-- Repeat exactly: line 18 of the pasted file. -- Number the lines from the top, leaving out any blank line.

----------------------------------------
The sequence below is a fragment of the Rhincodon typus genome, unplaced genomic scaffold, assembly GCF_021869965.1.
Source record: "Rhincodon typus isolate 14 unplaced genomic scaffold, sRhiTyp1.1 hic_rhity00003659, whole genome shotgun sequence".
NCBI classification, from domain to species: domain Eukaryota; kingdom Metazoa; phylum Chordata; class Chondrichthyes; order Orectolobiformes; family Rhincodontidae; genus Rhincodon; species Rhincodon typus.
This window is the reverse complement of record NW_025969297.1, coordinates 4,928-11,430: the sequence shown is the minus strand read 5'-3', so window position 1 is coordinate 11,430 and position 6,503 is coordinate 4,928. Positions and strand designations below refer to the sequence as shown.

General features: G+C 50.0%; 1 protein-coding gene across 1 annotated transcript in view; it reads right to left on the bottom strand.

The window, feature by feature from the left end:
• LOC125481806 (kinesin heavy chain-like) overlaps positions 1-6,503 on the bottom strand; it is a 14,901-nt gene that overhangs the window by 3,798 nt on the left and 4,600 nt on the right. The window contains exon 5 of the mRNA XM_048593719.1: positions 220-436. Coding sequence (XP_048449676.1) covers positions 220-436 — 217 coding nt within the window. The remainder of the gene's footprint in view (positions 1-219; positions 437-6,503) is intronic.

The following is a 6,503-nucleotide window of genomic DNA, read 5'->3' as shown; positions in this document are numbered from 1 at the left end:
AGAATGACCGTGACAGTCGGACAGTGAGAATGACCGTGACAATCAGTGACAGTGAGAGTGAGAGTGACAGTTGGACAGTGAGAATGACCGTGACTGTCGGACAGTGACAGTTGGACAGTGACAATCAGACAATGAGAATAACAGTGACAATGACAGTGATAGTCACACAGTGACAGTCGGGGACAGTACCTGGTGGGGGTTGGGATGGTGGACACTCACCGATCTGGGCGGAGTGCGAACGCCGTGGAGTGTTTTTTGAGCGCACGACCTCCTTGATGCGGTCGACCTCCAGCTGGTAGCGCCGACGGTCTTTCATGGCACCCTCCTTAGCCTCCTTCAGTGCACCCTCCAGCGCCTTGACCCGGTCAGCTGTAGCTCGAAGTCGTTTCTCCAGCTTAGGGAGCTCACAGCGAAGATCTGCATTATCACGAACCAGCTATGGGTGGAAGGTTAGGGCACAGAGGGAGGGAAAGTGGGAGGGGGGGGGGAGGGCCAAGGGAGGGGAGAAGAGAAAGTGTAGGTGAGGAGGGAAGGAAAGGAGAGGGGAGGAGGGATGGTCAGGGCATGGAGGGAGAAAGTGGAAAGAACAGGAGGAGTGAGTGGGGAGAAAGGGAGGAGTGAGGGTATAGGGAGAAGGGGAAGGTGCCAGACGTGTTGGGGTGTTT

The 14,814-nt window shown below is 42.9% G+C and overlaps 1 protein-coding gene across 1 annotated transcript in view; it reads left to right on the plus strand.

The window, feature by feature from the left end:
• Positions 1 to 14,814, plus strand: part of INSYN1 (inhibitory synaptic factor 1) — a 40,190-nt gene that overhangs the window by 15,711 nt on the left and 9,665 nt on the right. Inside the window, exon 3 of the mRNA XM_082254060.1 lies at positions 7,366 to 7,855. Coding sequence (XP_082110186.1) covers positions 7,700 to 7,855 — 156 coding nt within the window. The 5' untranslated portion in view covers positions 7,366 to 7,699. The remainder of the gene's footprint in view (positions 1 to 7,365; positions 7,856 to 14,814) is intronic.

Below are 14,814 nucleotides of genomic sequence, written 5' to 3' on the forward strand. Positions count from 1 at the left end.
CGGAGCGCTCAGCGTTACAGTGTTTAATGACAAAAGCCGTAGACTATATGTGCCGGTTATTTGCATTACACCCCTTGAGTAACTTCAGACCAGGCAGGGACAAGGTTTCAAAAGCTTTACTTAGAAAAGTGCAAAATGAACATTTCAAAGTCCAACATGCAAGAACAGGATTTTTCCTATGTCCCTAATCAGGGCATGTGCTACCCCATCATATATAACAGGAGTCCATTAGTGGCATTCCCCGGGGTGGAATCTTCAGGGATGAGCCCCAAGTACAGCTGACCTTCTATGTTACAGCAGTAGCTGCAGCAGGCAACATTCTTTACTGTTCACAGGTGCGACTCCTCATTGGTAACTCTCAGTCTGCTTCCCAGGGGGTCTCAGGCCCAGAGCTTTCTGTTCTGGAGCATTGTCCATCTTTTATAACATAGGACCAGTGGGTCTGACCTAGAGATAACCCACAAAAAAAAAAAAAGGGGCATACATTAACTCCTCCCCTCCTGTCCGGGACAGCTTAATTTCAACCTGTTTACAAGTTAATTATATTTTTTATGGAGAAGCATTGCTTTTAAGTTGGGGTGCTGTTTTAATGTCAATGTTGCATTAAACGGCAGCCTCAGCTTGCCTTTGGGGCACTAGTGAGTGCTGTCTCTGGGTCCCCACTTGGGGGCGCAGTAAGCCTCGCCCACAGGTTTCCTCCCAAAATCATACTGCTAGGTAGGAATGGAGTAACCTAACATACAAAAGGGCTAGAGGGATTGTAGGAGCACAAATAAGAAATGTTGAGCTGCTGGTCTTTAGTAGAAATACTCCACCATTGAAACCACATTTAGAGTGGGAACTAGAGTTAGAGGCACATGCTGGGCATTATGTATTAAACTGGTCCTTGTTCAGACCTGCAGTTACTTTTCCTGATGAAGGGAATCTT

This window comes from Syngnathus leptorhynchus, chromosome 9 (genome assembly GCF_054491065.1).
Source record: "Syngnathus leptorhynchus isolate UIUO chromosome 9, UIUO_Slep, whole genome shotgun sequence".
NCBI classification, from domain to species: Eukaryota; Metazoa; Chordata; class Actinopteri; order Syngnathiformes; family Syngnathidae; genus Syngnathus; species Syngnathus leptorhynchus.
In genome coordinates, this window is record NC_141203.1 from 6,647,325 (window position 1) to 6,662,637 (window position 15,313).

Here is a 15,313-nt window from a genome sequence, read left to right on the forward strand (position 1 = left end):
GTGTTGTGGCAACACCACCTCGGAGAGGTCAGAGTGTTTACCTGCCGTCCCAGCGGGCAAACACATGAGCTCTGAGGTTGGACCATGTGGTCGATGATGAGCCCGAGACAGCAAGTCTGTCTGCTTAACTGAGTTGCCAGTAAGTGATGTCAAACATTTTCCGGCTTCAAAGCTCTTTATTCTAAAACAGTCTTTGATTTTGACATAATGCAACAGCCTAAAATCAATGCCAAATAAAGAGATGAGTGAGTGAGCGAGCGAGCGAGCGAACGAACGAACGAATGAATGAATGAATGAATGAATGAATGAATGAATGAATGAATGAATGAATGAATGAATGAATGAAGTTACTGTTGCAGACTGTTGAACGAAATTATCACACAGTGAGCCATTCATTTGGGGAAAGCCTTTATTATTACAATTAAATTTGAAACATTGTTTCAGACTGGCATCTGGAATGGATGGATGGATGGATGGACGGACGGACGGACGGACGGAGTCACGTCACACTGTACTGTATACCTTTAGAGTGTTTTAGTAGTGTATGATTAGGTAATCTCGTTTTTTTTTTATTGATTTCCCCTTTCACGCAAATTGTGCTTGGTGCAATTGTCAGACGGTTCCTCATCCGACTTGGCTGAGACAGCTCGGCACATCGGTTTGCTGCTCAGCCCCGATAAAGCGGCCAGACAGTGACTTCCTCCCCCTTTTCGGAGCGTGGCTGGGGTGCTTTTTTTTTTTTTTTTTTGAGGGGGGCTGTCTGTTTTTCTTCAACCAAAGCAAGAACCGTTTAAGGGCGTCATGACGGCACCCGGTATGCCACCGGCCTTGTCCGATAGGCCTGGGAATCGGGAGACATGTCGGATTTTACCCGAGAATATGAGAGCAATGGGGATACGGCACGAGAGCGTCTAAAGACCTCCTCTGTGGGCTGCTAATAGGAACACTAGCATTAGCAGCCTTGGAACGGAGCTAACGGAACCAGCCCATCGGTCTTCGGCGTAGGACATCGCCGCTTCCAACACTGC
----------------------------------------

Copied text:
In genome coordinates, this window is record NC_141203.1 from 6,647,325 (window position 1) to 6,662,637 (window position 15,313).